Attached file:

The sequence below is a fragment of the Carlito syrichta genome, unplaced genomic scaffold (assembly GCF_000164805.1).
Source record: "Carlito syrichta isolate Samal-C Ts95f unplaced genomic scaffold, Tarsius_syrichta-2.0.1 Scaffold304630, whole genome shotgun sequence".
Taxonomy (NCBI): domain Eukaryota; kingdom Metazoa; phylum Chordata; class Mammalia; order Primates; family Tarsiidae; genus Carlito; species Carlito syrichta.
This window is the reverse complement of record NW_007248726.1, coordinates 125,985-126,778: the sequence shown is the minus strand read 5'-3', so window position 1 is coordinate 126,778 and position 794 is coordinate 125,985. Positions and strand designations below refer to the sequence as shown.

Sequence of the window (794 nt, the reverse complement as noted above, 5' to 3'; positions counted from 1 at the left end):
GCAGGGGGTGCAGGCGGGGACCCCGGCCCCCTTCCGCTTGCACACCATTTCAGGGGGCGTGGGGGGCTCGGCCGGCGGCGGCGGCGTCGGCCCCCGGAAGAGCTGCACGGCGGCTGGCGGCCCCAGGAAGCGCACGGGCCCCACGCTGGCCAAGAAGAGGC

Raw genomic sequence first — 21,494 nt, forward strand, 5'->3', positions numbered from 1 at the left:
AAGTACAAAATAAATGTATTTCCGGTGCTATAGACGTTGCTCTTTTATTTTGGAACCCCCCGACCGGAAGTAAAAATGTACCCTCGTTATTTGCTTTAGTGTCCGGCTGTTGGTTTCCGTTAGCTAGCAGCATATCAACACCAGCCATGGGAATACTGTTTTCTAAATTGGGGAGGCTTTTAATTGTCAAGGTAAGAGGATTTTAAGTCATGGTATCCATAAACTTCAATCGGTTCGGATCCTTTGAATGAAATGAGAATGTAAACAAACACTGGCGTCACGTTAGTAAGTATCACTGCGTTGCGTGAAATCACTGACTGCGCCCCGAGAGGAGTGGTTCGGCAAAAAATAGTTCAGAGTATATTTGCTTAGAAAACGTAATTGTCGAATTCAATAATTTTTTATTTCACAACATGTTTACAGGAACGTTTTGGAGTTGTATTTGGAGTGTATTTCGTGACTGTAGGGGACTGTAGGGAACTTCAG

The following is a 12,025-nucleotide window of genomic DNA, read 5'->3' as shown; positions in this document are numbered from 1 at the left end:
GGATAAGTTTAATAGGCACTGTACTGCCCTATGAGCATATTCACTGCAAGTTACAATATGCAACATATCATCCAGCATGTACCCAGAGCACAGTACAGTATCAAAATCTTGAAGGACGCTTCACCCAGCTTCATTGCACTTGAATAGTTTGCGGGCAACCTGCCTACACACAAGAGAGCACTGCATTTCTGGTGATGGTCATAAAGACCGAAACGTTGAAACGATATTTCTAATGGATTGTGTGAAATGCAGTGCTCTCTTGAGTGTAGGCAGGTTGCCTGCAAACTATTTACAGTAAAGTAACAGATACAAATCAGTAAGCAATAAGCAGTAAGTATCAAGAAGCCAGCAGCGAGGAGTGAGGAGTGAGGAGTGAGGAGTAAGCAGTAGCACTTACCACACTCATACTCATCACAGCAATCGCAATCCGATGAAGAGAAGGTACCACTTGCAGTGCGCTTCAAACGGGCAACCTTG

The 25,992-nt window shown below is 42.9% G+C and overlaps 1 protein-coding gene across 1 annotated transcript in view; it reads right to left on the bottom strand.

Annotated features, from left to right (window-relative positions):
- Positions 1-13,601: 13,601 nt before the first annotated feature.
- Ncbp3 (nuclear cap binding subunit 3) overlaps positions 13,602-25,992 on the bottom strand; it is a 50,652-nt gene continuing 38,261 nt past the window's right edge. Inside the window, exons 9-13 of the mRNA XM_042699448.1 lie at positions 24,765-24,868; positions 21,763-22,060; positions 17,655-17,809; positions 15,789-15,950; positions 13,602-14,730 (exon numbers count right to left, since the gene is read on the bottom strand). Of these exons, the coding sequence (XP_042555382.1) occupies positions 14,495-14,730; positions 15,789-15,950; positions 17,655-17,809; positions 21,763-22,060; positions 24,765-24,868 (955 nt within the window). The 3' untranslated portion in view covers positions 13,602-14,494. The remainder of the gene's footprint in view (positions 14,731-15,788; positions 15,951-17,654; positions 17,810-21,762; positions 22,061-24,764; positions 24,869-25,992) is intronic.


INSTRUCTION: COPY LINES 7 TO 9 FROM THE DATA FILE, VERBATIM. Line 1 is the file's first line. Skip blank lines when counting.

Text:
Raw genomic sequence first — 21,494 nt, forward strand, 5'->3', positions numbered from 1 at the left:
AAGTACAAAATAAATGTATTTCCGGTGCTATAGACGTTGCTCTTTTATTTTGGAACCCCCCGACCGGAAGTAAAAATGTACCCTCGTTATTTGCTTTAGTGTCCGGCTGTTGGTTTCCGTTAGCTAGCAGCATATCAACACCAGCCATGGGAATACTGTTTTCTAAATTGGGGAGGCTTTTAATTGTCAAGGTAAGAGGATTTTAAGTCATGGTATCCATAAACTTCAATCGGTTCGGATCCTTTGAATGAAATGAGAATGTAAACAAACACTGGCGTCACGTTAGTAAGTATCACTGCGTTGCGTGAAATCACTGACTGCGCCCCGAGAGGAGTGGTTCGGCAAAAAATAGTTCAGAGTATATTTGCTTAGAAAACGTAATTGTCGAATTCAATAATTTTTTATTTCACAACATGTTTACAGGAACGTTTTGGAGTTGTATTTGGAGTGTATTTCGTGACTGTAGGGGACTGTAGGGAACTTCAG

The following is a 12,025-nucleotide window of genomic DNA, read 5'->3' as shown; positions in this document are numbered from 1 at the left end: